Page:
As chief clinical transformation officer at the pioneering Ochsner Health System near New Orleans, Richard Milani, MD, spends his time thinking about strategies and tools for care delivery improvement, both inside and outside the walls of the hospital. A cardiologist with deep expertise in medical informatics, his areas of focus include personalized medicine and population health – especially the management of chronic disease.
One of the ways Milani is helping tackle those big challenges is through innovation Ochsner, or iO, a tech accelerator where, as medical director, he develops digital medicine initiatives that leverage consumer devices (Apple, Fitbit, Jawbone, etc.) to help patients stay healthy.
A couple years ago, at a HIMSS event in Southeast Asia, Milani was asked to describe the future state of healthcare in three words. His impromptu choices: Omics. Tailored. Connected.
"But if you asked me today, I'd probably keep two of the three the same, but instead of 'omics' I'd say ‘information,’" Milani said now. "Because it's more than omics. It's patient-generated data, social determinants, there's stuff that's inclusive, on top of omics, that is useful."
The industry has spent the past decade or years "just getting to that starting point" with the heavy-lifting of EHR implementations, he said, and now there's more clinical data to work with than ever. "But there's so much other valuable information outside of that. We're just scratching the surface."
At the same time, it's been said over and over again that most physicians aren't particularly interested in being deluged with a steady stream of patient-generated data.
"That's why it's incumbent upon us to design algorithms to be able to curate the information to be able to make responses without it all being on the human," said Milani.
"That's what information services should be doing: saying, 'OK, there's a ton of data coming in, we're going to figure out, before it even gets to the doctor, that these are the three data points you need to look at, and don't even worry about this other 450.'"
At Ochsner, he said, "we're doing all that today.
“We're collecting all of that stuff. From home, and everything else on a regular basis. It's not a problem. Storing the information, curating the information, doing stuff with it, is not that hard. But if all we're going to do on the IS side is say, 'OK, here's your connection,' just telling the doctor to sift through this pile of sand to find the one particle you need, that's not very fair."
The second part of Milani's three-word vision of the future – "connected" – seems just as problematic. Interoperability, for all the work that's been done and continues to be done to make it work better for patients, is still a huge challenge.
"I'm talking about connection to humans, to patients,” Milani said. “Obviously, we need to be connected. It's not divorced from that, but it's more than that."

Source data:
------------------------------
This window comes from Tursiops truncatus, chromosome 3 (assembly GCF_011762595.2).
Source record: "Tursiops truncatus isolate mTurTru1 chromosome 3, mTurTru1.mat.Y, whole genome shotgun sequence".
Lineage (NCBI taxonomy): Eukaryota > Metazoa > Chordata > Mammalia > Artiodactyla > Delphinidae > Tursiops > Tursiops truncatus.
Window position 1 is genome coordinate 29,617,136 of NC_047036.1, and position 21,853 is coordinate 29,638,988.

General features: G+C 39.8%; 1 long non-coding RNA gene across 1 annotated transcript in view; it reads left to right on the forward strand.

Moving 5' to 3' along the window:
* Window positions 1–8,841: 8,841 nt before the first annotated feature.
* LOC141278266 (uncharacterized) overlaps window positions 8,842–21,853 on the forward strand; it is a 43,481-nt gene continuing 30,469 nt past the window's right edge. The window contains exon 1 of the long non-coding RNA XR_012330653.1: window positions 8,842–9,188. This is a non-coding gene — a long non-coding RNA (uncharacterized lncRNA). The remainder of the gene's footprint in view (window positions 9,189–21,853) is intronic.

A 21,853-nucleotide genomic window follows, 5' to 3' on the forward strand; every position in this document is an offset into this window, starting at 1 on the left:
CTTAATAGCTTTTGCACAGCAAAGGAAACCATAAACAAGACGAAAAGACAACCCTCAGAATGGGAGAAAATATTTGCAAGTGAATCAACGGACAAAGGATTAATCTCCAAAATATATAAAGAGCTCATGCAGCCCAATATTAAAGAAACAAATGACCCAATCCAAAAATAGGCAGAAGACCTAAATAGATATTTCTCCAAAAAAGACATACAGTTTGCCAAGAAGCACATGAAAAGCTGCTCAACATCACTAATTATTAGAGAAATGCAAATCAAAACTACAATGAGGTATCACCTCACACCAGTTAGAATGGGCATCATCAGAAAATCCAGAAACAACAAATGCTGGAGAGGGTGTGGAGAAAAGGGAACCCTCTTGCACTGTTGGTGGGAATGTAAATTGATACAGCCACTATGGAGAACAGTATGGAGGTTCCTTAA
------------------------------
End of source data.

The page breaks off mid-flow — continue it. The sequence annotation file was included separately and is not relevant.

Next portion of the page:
It goes beyond, in other words, simply having Epic link seamlessly with Cerner.
"That's blocking and tackling 101," he said. "We need to be connected in multiple ways with our patients. Right now the only way we're connected with them really is with a face-to-face visit or with a message in your portal. And that's not adequate. Maybe it's adequate if you break your arm, or if you had a cold and now it's gone. But the majority of the problems we have are with chronic disease cases and the majority of those interactions are insufficient."
That's a big reason Ochsner was one of the first dozen health systems to sign on with Apple's Health Records pilot.
The calculus is simple, said Milani: "I'm a patient, you're a patient. We ought to have control of that information. And it ought to be at our fingertips, when and where you want it, and you shouldn't have to ask for it. The portal is good. But why can't I have one data dump somewhere, that I can see, and I can choose whether I want to share it with a new doctor? My choice."
That's where interoperability and patient engagement are going, he said. That's the future that's going to most enable "personalized" in his three-part description.
"You're going to have all of your information on some kind of device: It's portable, you carry it with you, it's secure," said Milani. "You decide what you're going to share and what you're not going to share. Epic and Cerner are still going to serve as the big box stores. Because I've got to have a system that can manage my data as a doctor at a hospital system. But there ought to be another way that you can accumulate all your data as an individual."
Milani is laying out big changes for an industry that has traditionally been fairly resistant. But that change is happening now, and the sooner hospitals and health systems get on board with these new ways of thinking, the better off they'll be, he said, "whether they come kicking and screaming, or not."
"It's the 21st Century," he added. "A lot of doctors may grumble, but it's like stopping the Internet. 'I don't like email.' Well, OK. There's a lot of things people may not like, but it is what it is. I think it's inevitable. I really do. I just can't imagine any other way about it."
In the opening keynote the HIMSS Precision Medicine Summit in Washington on May 17, Milani will offer insights to the work being done at Ochsner to optimize its information systems and decision support capabilities, and to drive innovation patient engagement projects, tailored to reach them where they are.
He'll also explain how these are the major imperatives for all healthcare organizations, who should embrace the future now by thinking more creatively about the connected patient.
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